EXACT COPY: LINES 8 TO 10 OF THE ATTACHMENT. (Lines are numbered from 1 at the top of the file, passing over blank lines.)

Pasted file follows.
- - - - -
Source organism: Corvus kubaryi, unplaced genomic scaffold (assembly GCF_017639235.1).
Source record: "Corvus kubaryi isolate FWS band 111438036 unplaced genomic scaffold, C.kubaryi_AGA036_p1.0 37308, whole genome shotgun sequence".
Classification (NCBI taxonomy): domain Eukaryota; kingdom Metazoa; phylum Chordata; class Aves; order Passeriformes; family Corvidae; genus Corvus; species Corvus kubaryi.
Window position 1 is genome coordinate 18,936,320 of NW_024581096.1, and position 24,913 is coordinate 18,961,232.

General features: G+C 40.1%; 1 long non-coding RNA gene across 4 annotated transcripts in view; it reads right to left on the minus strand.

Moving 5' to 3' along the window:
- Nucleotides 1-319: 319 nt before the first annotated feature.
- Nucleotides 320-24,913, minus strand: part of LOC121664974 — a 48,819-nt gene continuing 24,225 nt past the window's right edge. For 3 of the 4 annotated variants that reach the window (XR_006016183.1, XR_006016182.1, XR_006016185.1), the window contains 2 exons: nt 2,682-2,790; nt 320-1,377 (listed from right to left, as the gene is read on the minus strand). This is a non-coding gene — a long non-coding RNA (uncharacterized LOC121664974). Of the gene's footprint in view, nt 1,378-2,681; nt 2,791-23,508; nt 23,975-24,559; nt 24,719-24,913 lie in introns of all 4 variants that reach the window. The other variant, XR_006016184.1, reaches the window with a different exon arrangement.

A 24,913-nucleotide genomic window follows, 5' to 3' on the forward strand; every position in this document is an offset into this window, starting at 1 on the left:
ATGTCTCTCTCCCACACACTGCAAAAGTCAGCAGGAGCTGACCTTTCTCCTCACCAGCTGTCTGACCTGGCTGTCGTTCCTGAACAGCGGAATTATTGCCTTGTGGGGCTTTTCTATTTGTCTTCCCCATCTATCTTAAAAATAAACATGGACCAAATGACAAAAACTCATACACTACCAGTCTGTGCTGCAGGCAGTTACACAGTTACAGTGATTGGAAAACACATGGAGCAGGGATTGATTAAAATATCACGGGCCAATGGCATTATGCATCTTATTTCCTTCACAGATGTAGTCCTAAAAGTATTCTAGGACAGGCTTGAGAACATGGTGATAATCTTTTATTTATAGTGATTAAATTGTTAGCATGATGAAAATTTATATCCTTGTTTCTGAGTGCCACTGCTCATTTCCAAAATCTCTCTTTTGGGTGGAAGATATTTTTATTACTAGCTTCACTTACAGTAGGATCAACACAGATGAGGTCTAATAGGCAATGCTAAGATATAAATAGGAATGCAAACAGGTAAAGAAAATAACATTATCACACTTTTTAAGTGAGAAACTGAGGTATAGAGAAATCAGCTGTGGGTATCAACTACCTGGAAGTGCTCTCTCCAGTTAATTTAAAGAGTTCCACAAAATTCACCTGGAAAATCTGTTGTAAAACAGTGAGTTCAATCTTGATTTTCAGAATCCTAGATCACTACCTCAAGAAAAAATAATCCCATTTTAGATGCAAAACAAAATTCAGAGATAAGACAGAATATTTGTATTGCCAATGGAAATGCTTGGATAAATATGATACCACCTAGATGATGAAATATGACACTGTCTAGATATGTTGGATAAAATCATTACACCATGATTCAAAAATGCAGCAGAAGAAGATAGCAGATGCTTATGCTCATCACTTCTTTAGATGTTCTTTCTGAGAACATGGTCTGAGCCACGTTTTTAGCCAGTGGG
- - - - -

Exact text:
- Nucleotides 320-24,913, minus strand: part of LOC121664974 — a 48,819-nt gene continuing 24,225 nt past the window's right edge. For 3 of the 4 annotated variants that reach the window (XR_006016183.1, XR_006016182.1, XR_006016185.1), the window contains 2 exons: nt 2,682-2,790; nt 320-1,377 (listed from right to left, as the gene is read on the minus strand). This is a non-coding gene — a long non-coding RNA (uncharacterized LOC121664974). Of the gene's footprint in view, nt 1,378-2,681; nt 2,791-23,508; nt 23,975-24,559; nt 24,719-24,913 lie in introns of all 4 variants that reach the window. The other variant, XR_006016184.1, reaches the window with a different exon arrangement.

A 24,913-nucleotide genomic window follows, 5' to 3' on the forward strand; every position in this document is an offset into this window, starting at 1 on the left:
ATGTCTCTCTCCCACACACTGCAAAAGTCAGCAGGAGCTGACCTTTCTCCTCACCAGCTGTCTGACCTGGCTGTCGTTCCTGAACAGCGGAATTATTGCCTTGTGGGGCTTTTCTATTTGTCTTCCCCATCTATCTTAAAAATAAACATGGACCAAATGACAAAAACTCATACACTACCAGTCTGTGCTGCAGGCAGTTACACAGTTACAGTGATTGGAAAACACATGGAGCAGGGATTGATTAAAATATCACGGGCCAATGGCATTATGCATCTTATTTCCTTCACAGATGTAGTCCTAAAAGTATTCTAGGACAGGCTTGAGAACATGGTGATAATCTTTTATTTATAGTGATTAAATTGTTAGCATGATGAAAATTTATATCCTTGTTTCTGAGTGCCACTGCTCATTTCCAAAATCTCTCTTTTGGGTGGAAGATATTTTTATTACTAGCTTCACTTACAGTAGGATCAACACAGATGAGGTCTAATAGGCAATGCTAAGATATAAATAGGAATGCAAACAGGTAAAGAAAATAACATTATCACACTTTTTAAGTGAGAAACTGAGGTATAGAGAAATCAGCTGTGGGTATCAACTACCTGGAAGTGCTCTCTCCAGTTAATTTAAAGAGTTCCACAAAATTCACCTGGAAAATCTGTTGTAAAACAGTGAGTTCAATCTTGATTTTCAGAATCCTAGATCACTACCTCAAGAAAAAATAATCCCATTTTAGATGCAAAACAAAATTCAGAGATAAGACAGAATATTTGTATTGCCAATGGAAATGCTTGGATAAATATGATACCACCTAGATGATGAAATATGACACTGTCTAGATATGTTGGATAAAATCATTACACCATGATTCAAAAATGCAGCAGAAGAAGATAGCAGATGCTTATGCTCATCACTTCTTTAGATGTTCTTTCTGAGAACATGGTCTGAGCCACGTTTTTAGCCAGTGGG